January 6, 2018
When I'm with family, no amount of time seems like enough - especially when we all live so far away from one another. This was the day when my brother and dad were to fly back home to the United States. Before, though, we had bought tickets to ascend 456 meters up into the air to the 125th floor of the Burj Khalifa, aka the tallest structure in the world. I could literally see myself falling off the top to my death, and my palms began to sweat as we stepped onto a super fast elevator (60 seconds to our destination).
When we stepped out onto the open observation deck, I expected it to be loud and windy. Fun fact: the Burj Khalifa was built to "confuse the wind," which to me, translated into it being eerily quiet, and I was confused as to whether we were actually out in the open or not. Looking down, the buildings looked like miniature LEGOs, like we were looking down from an airplane, except that we weren't moving. It was cool to go up on one of our last days there because we got to see everything below us that we had visited earlier in the week: our hotel from New Years, where we watched the laser show on New Years Eve, the Dubai Mall, Jumeirah Beach.
After a brunch buffet at Na3Na3, it was time to send off Isaiah and my dad.
Whether it's saying good bye in New York, Indiana, Texas, or the UAE, it's no different.
Goodbyes are the never easy,
especially when you don't have a concrete day you'll get to see them again.
After that, we back to Fujairah with sad hearts, knowing we would have to make the drive the very next day and say goodbyes all over again with my mom.
Searching for camels, and our 36 hour travel back to the states.
Day 7 was for relaxing by the pool, shopping for last minute souvenirs, and searching for another pack of camels like we saw on Day 4. We headed back around the Mleiha Archaeological Museum hoping we'd find another pack of camels to hang out with. Unfortunately, it was windy, and as soon as we found a few and parked, I slammed my finger in the car door (yes, like completely latched the door on my finger). I think my scream scared them all away, and we didn't see anymore after that. With an extremely bruised and swollen finger, we headed back to my mom's place and decided to relax until we headed back to the Dubai Airport for our flight that night.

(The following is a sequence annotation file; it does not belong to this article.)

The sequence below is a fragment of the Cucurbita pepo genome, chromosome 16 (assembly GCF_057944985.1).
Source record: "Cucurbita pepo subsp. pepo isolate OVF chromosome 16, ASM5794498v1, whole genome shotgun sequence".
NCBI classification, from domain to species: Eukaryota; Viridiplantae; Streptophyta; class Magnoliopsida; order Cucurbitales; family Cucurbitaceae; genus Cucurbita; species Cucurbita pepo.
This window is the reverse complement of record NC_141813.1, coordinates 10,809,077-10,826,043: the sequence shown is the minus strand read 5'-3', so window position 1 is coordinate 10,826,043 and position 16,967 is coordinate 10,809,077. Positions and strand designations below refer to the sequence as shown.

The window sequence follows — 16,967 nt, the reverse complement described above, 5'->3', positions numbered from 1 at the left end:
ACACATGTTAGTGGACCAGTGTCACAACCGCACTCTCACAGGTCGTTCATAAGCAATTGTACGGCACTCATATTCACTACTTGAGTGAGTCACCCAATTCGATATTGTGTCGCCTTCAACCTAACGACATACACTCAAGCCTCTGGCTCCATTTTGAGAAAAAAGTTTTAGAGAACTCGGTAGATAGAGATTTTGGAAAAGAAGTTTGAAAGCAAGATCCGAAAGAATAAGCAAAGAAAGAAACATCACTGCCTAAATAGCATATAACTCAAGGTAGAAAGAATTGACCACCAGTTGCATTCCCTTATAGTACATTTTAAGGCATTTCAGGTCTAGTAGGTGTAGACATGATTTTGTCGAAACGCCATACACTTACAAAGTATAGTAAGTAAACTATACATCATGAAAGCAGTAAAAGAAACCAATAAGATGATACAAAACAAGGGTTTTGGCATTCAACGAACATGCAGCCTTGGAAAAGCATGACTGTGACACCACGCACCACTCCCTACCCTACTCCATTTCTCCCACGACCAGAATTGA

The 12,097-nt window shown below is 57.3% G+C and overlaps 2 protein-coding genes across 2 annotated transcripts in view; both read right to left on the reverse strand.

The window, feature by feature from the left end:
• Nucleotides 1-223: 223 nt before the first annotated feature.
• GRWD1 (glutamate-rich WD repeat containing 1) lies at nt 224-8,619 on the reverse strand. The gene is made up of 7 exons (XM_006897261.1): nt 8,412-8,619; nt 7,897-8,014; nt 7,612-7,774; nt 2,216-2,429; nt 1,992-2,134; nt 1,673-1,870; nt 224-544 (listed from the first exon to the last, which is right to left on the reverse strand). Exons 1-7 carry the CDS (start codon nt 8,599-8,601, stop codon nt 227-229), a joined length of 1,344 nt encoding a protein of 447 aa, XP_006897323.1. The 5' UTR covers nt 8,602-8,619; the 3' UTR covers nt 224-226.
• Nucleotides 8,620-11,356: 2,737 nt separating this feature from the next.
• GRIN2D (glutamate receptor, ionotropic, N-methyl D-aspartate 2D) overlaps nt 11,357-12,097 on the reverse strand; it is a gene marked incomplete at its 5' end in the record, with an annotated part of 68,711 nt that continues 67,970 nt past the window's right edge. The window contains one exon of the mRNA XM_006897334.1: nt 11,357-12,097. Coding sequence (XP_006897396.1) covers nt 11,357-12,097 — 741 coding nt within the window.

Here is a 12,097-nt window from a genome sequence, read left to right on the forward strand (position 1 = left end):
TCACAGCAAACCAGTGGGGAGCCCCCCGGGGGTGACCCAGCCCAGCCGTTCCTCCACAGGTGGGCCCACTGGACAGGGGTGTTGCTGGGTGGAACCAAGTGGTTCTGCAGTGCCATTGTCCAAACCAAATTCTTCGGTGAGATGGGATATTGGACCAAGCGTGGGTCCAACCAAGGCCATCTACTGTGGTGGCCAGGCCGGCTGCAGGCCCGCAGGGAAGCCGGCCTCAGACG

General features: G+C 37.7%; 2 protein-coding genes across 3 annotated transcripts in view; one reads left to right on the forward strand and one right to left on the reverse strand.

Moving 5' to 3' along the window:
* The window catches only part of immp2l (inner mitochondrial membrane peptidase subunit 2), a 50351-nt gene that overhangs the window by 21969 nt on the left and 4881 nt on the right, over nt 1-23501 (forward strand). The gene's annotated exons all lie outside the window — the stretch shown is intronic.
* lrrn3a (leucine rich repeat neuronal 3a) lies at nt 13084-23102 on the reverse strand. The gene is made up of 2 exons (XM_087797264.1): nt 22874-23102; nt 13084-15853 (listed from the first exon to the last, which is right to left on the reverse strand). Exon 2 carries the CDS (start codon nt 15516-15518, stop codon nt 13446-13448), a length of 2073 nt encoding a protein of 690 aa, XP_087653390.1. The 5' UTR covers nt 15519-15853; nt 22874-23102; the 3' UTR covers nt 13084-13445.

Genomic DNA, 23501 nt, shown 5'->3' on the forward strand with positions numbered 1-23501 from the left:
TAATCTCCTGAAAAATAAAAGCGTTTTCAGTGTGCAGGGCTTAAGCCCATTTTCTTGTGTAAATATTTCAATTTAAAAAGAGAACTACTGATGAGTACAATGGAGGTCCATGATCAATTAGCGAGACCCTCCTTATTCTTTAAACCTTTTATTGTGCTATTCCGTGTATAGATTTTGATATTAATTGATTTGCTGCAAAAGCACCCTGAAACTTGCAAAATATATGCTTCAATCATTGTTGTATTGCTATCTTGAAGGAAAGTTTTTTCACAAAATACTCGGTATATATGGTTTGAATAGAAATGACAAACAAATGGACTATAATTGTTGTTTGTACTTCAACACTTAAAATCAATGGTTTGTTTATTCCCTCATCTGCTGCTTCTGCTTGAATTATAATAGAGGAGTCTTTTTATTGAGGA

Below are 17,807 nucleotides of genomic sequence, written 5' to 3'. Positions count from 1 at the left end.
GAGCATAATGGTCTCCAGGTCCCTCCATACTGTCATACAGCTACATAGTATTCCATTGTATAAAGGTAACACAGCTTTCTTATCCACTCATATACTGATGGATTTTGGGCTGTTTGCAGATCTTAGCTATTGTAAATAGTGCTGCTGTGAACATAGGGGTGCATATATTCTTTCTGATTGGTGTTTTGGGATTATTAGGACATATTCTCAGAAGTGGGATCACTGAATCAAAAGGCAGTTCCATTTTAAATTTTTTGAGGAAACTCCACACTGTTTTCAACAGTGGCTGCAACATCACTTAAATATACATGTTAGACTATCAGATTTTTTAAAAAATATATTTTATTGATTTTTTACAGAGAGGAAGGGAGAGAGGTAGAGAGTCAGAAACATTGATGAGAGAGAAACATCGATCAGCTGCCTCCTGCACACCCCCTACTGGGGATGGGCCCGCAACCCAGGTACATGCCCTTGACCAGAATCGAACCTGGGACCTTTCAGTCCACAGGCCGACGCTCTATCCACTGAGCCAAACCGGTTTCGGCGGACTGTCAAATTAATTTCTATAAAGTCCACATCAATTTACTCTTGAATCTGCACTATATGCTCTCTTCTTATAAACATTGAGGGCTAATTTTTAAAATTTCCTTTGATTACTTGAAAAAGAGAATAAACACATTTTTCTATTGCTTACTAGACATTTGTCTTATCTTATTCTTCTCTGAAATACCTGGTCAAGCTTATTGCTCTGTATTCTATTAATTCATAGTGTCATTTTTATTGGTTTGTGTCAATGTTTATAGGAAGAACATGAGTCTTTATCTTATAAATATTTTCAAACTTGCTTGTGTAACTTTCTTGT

From the time we left my mom's place to unlocking our apartment door in Houston, 36 hours passed. We had a 7 hour layover in Istanbul again, but had to go through a significant amount more of security heading back than on our way to Dubai. We didn't even leave the airport (we would've had to apply for a VISA before leaving for our trip), but we still had to go through four separate security checks - including removing all of my items in my checked baggage, being patted up and down, sent through a metal detector, and waiting in multiple lines.
Keeping my intention of 'staying in wonder,' we explored the Turkey airport, found fun drinks at different bars, bought fun trinkets at the souvenir shops, and slept in weird places.
This trip took me out of my comfort zone in so many ways. I never imagined I would be going to the Middle East, and it was even better that I got to do it with my best friend. Peter had never been out of the United States, and this was definitely the longest plane ride he's ever been on. I am honored he trusted me to travel with, and it warms my heart that he jumped full on into this adventure with my family and me.
We learned a lot
about each other on this trip: the number one thing being that I want to continue to stay in wonder with him, about us, and about life.
Fear and resistance will keep showing up in my life. But from here on out, I will remind myself of this trip and my experiences and tell myself that anything worth having in life -- whether it be a physical object or an experience, comes with at least a little bit of friction, some sort of resistance.